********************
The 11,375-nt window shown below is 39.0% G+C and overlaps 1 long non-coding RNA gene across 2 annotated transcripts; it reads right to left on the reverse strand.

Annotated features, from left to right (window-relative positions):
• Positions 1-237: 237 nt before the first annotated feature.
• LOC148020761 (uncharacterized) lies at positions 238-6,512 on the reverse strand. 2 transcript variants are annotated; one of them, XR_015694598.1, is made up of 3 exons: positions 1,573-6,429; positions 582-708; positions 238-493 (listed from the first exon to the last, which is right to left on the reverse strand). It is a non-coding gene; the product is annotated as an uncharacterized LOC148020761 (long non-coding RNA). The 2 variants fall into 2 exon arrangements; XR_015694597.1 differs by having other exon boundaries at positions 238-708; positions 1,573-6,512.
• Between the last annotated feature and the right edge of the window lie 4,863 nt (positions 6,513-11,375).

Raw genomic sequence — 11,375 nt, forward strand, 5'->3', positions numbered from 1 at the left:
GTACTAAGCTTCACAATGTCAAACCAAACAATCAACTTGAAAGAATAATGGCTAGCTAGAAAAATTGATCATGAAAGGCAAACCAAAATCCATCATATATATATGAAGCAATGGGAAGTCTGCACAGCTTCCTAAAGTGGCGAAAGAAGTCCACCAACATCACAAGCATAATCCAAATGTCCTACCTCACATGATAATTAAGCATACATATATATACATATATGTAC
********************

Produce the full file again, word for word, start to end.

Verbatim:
The 11,375-nt window shown below is 39.0% G+C and overlaps 1 long non-coding RNA gene across 2 annotated transcripts; it reads right to left on the reverse strand.

Annotated features, from left to right (window-relative positions):
• Positions 1-237: 237 nt before the first annotated feature.
• LOC148020761 (uncharacterized) lies at positions 238-6,512 on the reverse strand. 2 transcript variants are annotated; one of them, XR_015694598.1, is made up of 3 exons: positions 1,573-6,429; positions 582-708; positions 238-493 (listed from the first exon to the last, which is right to left on the reverse strand). It is a non-coding gene; the product is annotated as an uncharacterized LOC148020761 (long non-coding RNA). The 2 variants fall into 2 exon arrangements; XR_015694597.1 differs by having other exon boundaries at positions 238-708; positions 1,573-6,512.
• Between the last annotated feature and the right edge of the window lie 4,863 nt (positions 6,513-11,375).

Raw genomic sequence — 11,375 nt, forward strand, 5'->3', positions numbered from 1 at the left:
GTACTAAGCTTCACAATGTCAAACCAAACAATCAACTTGAAAGAATAATGGCTAGCTAGAAAAATTGATCATGAAAGGCAAACCAAAATCCATCATATATATATGAAGCAATGGGAAGTCTGCACAGCTTCCTAAAGTGGCGAAAGAAGTCCACCAACATCACAAGCATAATCCAAATGTCCTACCTCACATGATAATTAAGCATACATATATATACATATATGTAC